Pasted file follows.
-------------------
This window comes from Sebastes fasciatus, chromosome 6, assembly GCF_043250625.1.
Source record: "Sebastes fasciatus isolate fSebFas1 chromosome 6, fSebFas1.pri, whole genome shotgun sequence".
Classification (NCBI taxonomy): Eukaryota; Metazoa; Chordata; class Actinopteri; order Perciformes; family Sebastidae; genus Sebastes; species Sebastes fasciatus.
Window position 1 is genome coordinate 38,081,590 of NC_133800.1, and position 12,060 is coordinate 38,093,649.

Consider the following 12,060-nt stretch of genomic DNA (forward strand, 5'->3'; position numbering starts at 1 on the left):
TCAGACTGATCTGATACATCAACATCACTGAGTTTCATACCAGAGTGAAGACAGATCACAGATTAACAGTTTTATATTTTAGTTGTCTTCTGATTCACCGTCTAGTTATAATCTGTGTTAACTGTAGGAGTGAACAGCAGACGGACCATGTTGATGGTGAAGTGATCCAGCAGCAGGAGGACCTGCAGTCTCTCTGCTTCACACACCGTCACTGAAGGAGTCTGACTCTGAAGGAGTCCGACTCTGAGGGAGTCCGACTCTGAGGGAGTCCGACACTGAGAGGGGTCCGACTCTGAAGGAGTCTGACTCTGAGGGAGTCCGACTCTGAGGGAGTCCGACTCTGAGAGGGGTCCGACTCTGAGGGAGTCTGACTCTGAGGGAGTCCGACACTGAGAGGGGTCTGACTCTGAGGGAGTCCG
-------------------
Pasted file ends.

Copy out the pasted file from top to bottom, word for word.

This window comes from Sebastes fasciatus, chromosome 6, assembly GCF_043250625.1.
Source record: "Sebastes fasciatus isolate fSebFas1 chromosome 6, fSebFas1.pri, whole genome shotgun sequence".
Classification (NCBI taxonomy): Eukaryota; Metazoa; Chordata; class Actinopteri; order Perciformes; family Sebastidae; genus Sebastes; species Sebastes fasciatus.
Window position 1 is genome coordinate 38,081,590 of NC_133800.1, and position 12,060 is coordinate 38,093,649.

Consider the following 12,060-nt stretch of genomic DNA (forward strand, 5'->3'; position numbering starts at 1 on the left):
TCAGACTGATCTGATACATCAACATCACTGAGTTTCATACCAGAGTGAAGACAGATCACAGATTAACAGTTTTATATTTTAGTTGTCTTCTGATTCACCGTCTAGTTATAATCTGTGTTAACTGTAGGAGTGAACAGCAGACGGACCATGTTGATGGTGAAGTGATCCAGCAGCAGGAGGACCTGCAGTCTCTCTGCTTCACACACCGTCACTGAAGGAGTCTGACTCTGAAGGAGTCCGACTCTGAGGGAGTCCGACTCTGAGGGAGTCCGACACTGAGAGGGGTCCGACTCTGAAGGAGTCTGACTCTGAGGGAGTCCGACTCTGAGGGAGTCCGACTCTGAGAGGGGTCCGACTCTGAGGGAGTCTGACTCTGAGGGAGTCCGACACTGAGAGGGGTCTGACTCTGAGGGAGTCCG